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Marquis Scholar Kate Buettner ’07 (Chagrin Falls, Ohio) is conducting research that will lead to a better understanding of trace metal chemistry in aquatic systems.

She is working with Steven Mylon, assistant professor of chemistry, on experiments to measure the specific complexes that trace metals form in natural aquatic systems. This work has direct environmental applications as trace metals are known to be toxic in high concentrations but are required as nutrients in low concentrations.

The two are collaborating through Lafayette’s distinctive EXCEL Scholars program, in which students conduct research with faculty while earning a stipend. The program has helped to make Lafayette a national leader in undergraduate research. Many of the more than 160 students who participate each year share their work through articles in academic journals and/or conference presentations.

Mylon explains that trace metals form complexes with organic compounds found in lakes, rivers, and oceans. Copper, for instance, is a required element in the biological reduction of nitrate to nitrogen gas (denitrification). Some copper complexes may not be available to bacteria that take in nitrate. Without the proper amount of copper, this process terminates, resulting in a build-up of nitrous oxide, an important greenhouse gas.

“This [study] will help us better understand the important copper complexes in some aquatic systems,” says Mylon. “The interplay between copper complexation and bacterial denitrification in natural systems will also lead to a better understanding of the global nitrogen cycle.”

The research project provides benefits for Buettner in addition to the scientific knowledge she is acquiring. Because Mylon joined Lafayette’s faculty this year, she is seeing what it is like to initiate a scientific experimentation program, and she has the rare opportunity to do significant scientific research at the undergraduate level.

“It’s a new project so right now I’m helping him get started,” says Buettner, a graduate of Kenston High School in Chagrin Falls. “Our first step is setting up the lab, figuring out what equipment we will need, and ordering supplies. It’s a great experience because that’s the kind of thing one normally takes for granted; you walk into a lab and everything is there for you. I’m getting the chance to see all the different options [for lab equipment] there are. Now I realize how many supplies you need and what is best suited for our specific experiment.”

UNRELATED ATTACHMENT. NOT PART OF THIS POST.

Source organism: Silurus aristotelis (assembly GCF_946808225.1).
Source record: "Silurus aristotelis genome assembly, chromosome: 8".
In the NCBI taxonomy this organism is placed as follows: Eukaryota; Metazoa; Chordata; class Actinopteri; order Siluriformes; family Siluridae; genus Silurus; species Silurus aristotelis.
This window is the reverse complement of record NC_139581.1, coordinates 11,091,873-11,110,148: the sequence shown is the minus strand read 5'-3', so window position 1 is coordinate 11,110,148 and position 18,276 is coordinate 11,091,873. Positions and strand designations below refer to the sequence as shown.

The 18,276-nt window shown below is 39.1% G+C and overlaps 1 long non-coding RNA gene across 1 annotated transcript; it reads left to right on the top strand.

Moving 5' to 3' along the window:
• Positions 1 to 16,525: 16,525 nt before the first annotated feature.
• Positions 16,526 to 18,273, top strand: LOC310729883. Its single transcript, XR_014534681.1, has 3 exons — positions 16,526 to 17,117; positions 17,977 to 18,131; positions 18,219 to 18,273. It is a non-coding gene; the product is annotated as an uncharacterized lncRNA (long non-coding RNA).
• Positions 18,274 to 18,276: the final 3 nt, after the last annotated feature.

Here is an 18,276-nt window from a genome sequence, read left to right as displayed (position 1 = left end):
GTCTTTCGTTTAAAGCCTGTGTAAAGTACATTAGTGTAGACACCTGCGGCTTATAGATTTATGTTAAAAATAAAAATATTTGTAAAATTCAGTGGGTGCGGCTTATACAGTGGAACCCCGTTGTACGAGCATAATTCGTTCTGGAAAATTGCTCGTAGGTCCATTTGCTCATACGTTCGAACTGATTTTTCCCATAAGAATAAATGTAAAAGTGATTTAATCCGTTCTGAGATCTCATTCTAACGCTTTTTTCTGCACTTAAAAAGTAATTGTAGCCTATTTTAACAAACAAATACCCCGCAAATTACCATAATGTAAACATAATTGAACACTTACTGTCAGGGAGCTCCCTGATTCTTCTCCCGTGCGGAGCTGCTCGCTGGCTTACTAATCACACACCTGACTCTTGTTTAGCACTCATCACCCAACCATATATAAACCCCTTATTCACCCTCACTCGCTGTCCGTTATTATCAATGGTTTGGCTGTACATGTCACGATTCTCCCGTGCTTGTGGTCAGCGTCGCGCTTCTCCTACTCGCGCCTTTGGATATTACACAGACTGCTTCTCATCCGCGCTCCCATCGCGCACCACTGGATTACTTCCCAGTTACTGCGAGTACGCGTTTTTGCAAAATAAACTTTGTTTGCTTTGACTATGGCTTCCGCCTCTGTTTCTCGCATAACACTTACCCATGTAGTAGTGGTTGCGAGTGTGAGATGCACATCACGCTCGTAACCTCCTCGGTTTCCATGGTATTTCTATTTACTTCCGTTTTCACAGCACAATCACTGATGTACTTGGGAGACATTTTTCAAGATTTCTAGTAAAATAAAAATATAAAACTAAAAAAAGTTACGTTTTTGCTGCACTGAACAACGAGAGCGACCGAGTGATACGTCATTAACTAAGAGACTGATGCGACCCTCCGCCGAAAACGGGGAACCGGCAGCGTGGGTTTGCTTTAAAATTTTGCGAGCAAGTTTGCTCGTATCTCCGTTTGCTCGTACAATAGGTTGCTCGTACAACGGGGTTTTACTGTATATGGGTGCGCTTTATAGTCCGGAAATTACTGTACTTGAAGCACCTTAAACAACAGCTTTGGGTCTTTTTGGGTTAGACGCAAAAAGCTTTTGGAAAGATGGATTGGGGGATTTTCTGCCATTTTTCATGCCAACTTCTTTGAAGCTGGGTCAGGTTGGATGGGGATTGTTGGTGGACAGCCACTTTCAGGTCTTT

Once the experiment begins, Buettner will use electrochemistry to interpret the make-up and strength of the metal complexes.

“It’s such a great opportunity,” she says. “I’m learning what it takes to set up a lab and I’m reviewing previously completed research. Then, I’ll be using the latest equipment to do our research.”

“The EXCEL program is great because I will be able to apply what I have learned in classes. I’ll be able to see results that can be used in the real world; it’s not just a lab experiment for class,” she says.

Mylon adds that Buettner will get other benefits as well.

“She will learn to trouble-shoot and recognize when we are getting bad results,” he says. “Things don’t go flawlessly in the lab; there are a lot of times when things just don’t work properly. She’ll be able to trace why something went wrong; this is a necessary part of research. This is something few undergraduates would ever get the chance to experience.”

Although Buettner isn’t sure what she wants to do after Lafayette, she believes this project will give her a flavor of what lab work is like.

“It will help me decide if I want to go to grad school and it will show me what I can do,” she says.

Buettner is a volunteer at the Third Street Alliance in Easton, a shelter for women and children, and for Kids in the Community, a Lafayette after-school program for children. She is also treasurer for the student chapter of the American Chemistry Society.

Chosen from among Lafayette’s most promising applicants, Marquis Scholars like Buettner receive special financial aid and distinctive educational experiences and benefits, including a three-week, Lafayette-funded study-abroad course during January’s interim session between semesters. Marquis Scholars also participate in cultural activities in major cities and on campus, and mentoring programs with Lafayette faculty.

As a national leader in undergraduate research, Lafayette sends one of the largest contingents to the National Conference on Undergraduate Research each year. Forty-two students were accepted to present their work at the last annual conference in April.

Categorized in: Academic News